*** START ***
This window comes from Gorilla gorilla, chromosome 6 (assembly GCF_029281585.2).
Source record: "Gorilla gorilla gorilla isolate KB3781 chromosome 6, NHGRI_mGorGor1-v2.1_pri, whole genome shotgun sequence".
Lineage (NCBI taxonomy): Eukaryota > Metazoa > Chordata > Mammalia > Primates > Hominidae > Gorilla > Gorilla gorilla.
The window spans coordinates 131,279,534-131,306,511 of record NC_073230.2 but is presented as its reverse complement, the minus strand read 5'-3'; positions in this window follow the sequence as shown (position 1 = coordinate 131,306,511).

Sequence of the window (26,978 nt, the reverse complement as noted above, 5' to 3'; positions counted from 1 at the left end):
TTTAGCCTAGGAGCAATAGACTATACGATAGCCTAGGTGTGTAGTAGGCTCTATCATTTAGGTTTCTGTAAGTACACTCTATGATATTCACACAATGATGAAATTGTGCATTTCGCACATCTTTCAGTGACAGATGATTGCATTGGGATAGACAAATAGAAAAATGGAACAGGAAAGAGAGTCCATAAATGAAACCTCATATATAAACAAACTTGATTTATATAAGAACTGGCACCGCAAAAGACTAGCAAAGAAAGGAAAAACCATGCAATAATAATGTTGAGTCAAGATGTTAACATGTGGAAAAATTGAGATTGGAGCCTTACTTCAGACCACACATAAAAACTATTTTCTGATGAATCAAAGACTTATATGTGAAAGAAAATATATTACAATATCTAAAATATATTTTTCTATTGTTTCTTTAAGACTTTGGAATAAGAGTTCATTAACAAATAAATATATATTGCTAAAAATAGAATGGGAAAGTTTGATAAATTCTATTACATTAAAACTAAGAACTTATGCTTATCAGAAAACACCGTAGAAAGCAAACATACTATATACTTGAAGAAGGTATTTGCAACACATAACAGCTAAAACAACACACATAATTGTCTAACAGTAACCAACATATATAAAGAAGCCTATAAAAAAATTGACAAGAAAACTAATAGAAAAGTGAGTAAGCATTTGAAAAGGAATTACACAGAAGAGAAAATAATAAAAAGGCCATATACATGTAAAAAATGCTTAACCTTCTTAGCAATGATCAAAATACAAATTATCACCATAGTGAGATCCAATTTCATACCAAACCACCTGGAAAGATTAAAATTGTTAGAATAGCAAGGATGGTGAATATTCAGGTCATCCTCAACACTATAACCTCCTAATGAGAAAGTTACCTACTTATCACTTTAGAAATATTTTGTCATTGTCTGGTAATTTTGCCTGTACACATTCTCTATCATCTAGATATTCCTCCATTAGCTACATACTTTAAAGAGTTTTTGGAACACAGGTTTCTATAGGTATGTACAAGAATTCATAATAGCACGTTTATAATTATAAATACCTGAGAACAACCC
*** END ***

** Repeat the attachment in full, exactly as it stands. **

This window comes from Gorilla gorilla, chromosome 6 (assembly GCF_029281585.2).
Source record: "Gorilla gorilla gorilla isolate KB3781 chromosome 6, NHGRI_mGorGor1-v2.1_pri, whole genome shotgun sequence".
Lineage (NCBI taxonomy): Eukaryota > Metazoa > Chordata > Mammalia > Primates > Hominidae > Gorilla > Gorilla gorilla.
The window spans coordinates 131,279,534-131,306,511 of record NC_073230.2 but is presented as its reverse complement, the minus strand read 5'-3'; positions in this window follow the sequence as shown (position 1 = coordinate 131,306,511).

Sequence of the window (26,978 nt, the reverse complement as noted above, 5' to 3'; positions counted from 1 at the left end):
TTTAGCCTAGGAGCAATAGACTATACGATAGCCTAGGTGTGTAGTAGGCTCTATCATTTAGGTTTCTGTAAGTACACTCTATGATATTCACACAATGATGAAATTGTGCATTTCGCACATCTTTCAGTGACAGATGATTGCATTGGGATAGACAAATAGAAAAATGGAACAGGAAAGAGAGTCCATAAATGAAACCTCATATATAAACAAACTTGATTTATATAAGAACTGGCACCGCAAAAGACTAGCAAAGAAAGGAAAAACCATGCAATAATAATGTTGAGTCAAGATGTTAACATGTGGAAAAATTGAGATTGGAGCCTTACTTCAGACCACACATAAAAACTATTTTCTGATGAATCAAAGACTTATATGTGAAAGAAAATATATTACAATATCTAAAATATATTTTTCTATTGTTTCTTTAAGACTTTGGAATAAGAGTTCATTAACAAATAAATATATATTGCTAAAAATAGAATGGGAAAGTTTGATAAATTCTATTACATTAAAACTAAGAACTTATGCTTATCAGAAAACACCGTAGAAAGCAAACATACTATATACTTGAAGAAGGTATTTGCAACACATAACAGCTAAAACAACACACATAATTGTCTAACAGTAACCAACATATATAAAGAAGCCTATAAAAAAATTGACAAGAAAACTAATAGAAAAGTGAGTAAGCATTTGAAAAGGAATTACACAGAAGAGAAAATAATAAAAAGGCCATATACATGTAAAAAATGCTTAACCTTCTTAGCAATGATCAAAATACAAATTATCACCATAGTGAGATCCAATTTCATACCAAACCACCTGGAAAGATTAAAATTGTTAGAATAGCAAGGATGGTGAATATTCAGGTCATCCTCAACACTATAACCTCCTAATGAGAAAGTTACCTACTTATCACTTTAGAAATATTTTGTCATTGTCTGGTAATTTTGCCTGTACACATTCTCTATCATCTAGATATTCCTCCATTAGCTACATACTTTAAAGAGTTTTTGGAACACAGGTTTCTATAGGTATGTACAAGAATTCATAATAGCACGTTTATAATTATAAATACCTGAGAACAACCC